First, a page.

On Sunday 19 June, I will be speaking at the Northeast Humanists conference in Newcastle on Humanism and Humanitarianism. Here are details if you can come to it.
I have been thinking about what I will be saying. Most likely it will be something to this effect:
Obviously humanitarianism is a good thing; it’s good to care about the promotion of human welfare and social reforms. But humanitarianism and charitable works have become the social duty of the day and have replaced the more urgent need for social justice and solidarity. Whilst humanitarianism gives the impression of neutrality, it more often than not helps maintain the status quo at the expense of those trying to change things.
A few days ago, I posted an interview with Hamid Taqvaee on the Iranian ‘elections’ which actually addresses this matter as well:
‘…There are reformists [in Iran] – like Ms Shirin Ebadi – who at one point began a campaign to remove mines left over from the Iran-Iraq war. This is a humanitarian task but if it becomes the only task – whilst every day people are being executed and stoned and she has nothing to say about them or is silent on the serial killings and complains that there is censorship in the country when journalists are being killed, this is either pleading ignorance or assuming that the people are ignorant!’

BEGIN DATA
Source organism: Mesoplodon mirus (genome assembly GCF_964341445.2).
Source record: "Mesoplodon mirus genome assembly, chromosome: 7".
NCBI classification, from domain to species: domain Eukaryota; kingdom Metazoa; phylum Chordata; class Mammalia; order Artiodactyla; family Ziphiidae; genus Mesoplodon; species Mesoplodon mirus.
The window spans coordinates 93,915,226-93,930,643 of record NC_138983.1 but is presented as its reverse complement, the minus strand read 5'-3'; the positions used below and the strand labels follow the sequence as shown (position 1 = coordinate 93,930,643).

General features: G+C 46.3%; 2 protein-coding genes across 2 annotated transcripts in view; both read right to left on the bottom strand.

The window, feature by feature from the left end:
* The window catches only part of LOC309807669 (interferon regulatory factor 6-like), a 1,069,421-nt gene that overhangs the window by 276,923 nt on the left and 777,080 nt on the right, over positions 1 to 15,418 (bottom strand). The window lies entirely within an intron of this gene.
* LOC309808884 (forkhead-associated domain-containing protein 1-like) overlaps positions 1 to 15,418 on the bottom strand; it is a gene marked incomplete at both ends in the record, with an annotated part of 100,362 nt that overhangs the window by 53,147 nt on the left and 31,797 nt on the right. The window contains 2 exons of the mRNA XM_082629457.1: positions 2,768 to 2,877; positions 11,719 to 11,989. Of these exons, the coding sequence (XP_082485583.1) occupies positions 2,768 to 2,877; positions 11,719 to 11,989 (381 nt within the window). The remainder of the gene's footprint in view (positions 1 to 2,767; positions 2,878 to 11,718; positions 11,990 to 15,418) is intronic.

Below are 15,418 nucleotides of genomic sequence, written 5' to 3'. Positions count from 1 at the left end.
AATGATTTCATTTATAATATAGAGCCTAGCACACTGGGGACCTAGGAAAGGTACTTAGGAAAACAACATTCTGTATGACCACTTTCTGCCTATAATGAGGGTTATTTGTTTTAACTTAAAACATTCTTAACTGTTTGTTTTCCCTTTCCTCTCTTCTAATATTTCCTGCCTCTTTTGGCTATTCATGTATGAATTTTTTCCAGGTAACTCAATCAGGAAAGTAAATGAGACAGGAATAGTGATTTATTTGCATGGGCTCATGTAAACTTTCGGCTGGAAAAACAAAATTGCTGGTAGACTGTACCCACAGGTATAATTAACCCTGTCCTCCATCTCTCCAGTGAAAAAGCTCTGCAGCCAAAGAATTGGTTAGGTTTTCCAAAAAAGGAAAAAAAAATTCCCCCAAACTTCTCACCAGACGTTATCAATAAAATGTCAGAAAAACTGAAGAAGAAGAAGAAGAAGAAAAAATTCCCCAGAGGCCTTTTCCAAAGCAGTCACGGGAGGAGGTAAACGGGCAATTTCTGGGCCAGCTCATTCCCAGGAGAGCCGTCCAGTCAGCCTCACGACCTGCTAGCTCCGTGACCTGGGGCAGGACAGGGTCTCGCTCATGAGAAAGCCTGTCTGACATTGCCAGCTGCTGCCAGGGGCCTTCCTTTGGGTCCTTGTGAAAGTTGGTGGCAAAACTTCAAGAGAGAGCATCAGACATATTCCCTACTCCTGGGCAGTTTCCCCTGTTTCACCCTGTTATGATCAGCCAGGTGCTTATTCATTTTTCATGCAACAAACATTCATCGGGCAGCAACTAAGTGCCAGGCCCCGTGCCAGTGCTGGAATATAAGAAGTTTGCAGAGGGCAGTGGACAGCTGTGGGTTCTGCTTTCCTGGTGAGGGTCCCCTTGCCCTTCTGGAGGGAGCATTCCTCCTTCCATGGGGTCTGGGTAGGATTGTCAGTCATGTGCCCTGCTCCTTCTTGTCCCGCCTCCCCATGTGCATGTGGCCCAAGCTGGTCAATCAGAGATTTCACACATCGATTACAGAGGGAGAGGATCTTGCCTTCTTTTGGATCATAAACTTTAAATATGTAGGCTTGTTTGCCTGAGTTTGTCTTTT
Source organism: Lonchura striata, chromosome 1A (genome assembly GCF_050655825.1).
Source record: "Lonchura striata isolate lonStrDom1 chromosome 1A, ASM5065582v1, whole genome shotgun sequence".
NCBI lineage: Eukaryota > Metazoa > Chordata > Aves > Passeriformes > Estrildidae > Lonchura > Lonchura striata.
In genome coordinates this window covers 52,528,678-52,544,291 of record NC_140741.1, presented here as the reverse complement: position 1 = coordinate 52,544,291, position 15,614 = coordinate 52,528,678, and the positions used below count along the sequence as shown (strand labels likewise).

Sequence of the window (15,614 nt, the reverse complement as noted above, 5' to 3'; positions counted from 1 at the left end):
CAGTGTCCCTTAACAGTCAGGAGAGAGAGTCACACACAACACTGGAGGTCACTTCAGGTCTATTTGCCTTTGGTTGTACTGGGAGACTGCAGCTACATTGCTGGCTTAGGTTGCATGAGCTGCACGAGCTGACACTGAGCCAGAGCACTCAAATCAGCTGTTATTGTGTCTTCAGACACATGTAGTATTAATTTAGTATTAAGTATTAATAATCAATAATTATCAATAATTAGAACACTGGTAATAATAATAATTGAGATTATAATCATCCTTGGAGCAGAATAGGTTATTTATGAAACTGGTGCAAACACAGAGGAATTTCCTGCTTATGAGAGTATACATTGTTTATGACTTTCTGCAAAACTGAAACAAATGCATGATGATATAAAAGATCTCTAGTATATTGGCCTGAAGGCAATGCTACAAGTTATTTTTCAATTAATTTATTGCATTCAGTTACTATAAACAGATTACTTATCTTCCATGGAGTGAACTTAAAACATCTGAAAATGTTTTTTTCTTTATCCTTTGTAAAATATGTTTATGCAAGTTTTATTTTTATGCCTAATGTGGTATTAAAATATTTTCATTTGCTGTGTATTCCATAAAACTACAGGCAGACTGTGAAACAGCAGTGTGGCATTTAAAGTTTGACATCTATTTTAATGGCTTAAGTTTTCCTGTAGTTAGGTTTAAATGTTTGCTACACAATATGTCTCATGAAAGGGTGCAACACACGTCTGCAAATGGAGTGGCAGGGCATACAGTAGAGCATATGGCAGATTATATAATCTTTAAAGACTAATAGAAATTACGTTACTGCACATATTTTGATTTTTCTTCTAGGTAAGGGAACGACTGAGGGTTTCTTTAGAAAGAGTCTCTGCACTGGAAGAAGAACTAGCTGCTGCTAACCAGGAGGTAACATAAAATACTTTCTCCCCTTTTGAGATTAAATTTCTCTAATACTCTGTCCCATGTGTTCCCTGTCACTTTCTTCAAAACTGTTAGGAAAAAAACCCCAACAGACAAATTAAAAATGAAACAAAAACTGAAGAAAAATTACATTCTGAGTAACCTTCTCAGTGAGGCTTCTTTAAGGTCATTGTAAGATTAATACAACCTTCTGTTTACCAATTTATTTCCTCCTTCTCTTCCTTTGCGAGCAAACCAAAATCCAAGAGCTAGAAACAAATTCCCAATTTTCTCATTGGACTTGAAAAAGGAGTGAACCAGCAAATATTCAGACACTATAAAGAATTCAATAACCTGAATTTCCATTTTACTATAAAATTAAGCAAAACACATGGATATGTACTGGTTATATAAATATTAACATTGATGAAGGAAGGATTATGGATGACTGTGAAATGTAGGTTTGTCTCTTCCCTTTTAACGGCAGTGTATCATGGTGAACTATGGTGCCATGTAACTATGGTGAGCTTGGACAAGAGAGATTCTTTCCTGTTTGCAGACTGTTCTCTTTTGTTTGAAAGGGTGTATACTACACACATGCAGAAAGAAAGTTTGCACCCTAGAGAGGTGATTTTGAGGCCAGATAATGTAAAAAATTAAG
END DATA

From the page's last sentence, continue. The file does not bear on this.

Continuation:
Clearly, when you live under an Islamic inquisition, humanitarianism isn’t the answer; solidarity and support in getting rid of this colossal beast is.
In his interview, Taqvaee goes on to say that even a demand for reform requires getting rid of Islamism.
‘It’s like saying Hitler’s rule was bad because during his reign, they took two years to asphalt our roads! Of course the roads should also have been asphalted but those who reduce the problem to this are actually trying to cover up the main issues at hand.’
‘…A precondition for those who speak of reform under Nazism is to call for the fascists to get out of government and to be prosecuted. Otherwise, what reform? You can’t be under Hilter’s yoke and complain about the lack of asphalted roads. This is no longer called reform. Under a regime where writers are killed, you can no longer merely complain about censorship.’